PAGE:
Parents, coaches, and managers all generally tend to keep their charges occupied one way or another. But when there isn’t much necessary, productive work to do, they’re typically tasked with busywork, or tasks that are designed just to keep people busy and that don’t necessarily have a useful end result.
What is Busywork?
Examples of busywork include asking employees to organize and de-clutter their workspaces, sweep up the shop, or purge customer lists of outdated information. These tasks do have their benefits, such as organized workspaces, clean shops, and up-to-date customer lists, but these benefits are often viewed as not worth the effort needed to achieve them.
Regardless, when employees have some free time, managers sometimes get anxious and start looking for things for them to do. Even worse, there are plenty of examples of busywork that serves no real benefit whatsoever—watching questionably relevant informational videos, reading through standardized documentation for the fifth time, compiling reports nobody will read, etc.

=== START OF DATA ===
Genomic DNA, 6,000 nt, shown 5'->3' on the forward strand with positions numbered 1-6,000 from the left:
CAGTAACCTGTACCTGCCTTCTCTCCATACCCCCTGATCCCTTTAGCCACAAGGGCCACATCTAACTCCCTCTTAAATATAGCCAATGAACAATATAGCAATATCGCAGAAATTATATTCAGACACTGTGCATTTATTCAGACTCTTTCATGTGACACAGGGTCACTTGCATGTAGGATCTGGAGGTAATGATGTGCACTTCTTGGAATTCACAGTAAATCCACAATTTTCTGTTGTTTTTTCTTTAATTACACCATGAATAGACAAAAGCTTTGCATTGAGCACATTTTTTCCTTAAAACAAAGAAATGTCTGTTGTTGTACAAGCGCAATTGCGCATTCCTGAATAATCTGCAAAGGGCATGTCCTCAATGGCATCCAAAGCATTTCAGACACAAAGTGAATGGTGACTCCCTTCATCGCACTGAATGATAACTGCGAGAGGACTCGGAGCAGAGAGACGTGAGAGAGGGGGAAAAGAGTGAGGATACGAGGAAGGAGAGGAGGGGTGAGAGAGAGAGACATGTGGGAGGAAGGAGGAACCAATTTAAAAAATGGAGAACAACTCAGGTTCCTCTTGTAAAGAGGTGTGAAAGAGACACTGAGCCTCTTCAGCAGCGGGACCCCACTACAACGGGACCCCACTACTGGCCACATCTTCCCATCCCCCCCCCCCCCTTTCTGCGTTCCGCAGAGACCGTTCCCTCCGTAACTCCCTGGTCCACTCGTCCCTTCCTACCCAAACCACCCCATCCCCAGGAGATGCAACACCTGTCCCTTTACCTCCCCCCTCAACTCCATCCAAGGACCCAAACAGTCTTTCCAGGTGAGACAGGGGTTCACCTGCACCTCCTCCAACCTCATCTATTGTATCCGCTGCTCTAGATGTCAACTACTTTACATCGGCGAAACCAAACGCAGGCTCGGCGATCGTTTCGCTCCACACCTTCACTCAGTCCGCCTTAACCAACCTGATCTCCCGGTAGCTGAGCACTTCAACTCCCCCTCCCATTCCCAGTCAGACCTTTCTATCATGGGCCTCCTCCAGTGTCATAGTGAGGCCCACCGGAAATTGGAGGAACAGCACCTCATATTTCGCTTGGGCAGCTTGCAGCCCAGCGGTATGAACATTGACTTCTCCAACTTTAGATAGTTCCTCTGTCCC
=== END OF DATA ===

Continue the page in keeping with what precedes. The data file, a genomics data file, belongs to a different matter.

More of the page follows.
The Trouble With Busywork
“When employees are on the clock, most managers expect them to keep busy through the workday,” says Joanna York in an article for BBC Work Life. “This may mean either completing tasks within their remits, or finding ways to make sure their hands are in some work-related project. Even when workflows deliver some downtime, the message from management is generally clear: find a way to keep working. If workers appear to twiddle their thumbs, some managers step in with ‘busywork’ to keep their employees occupied.”
Critics argue that in addition to the work itself being of little or no value, the use of busywork as a tool to keep staff occupied is similarly useless or even counterproductive. Employees shouldn’t be treated like children who might get into mischief if left unoccupied. Furthermore, employees understandably cringe at doing busywork. It makes work unpleasant and makes them doubt their value. “A 2018 study showed 42% of workers were spending half of their time on busywork, and 71% said that doing too much busywork ‘made them feel as though their lives were being wasted,’” writes York.
Even though managers may feel uneasy when their teams don’t have enough work to keep them busy, they should try and resist the urge to simply assign meaningless busywork. It’s not the end of the world if an employee has some downtime. It can even help the person de-stress and get organized or tackle small errands on his or her own terms.
Downtime can also lead to new ideas and spur creativity and innovation. Don’t worry about those brief spurts of downtime—leverage them to benefit both the business and productive employees.
Lin Grensing-Pophal is a Contributing Editor at HR Daily Advisor.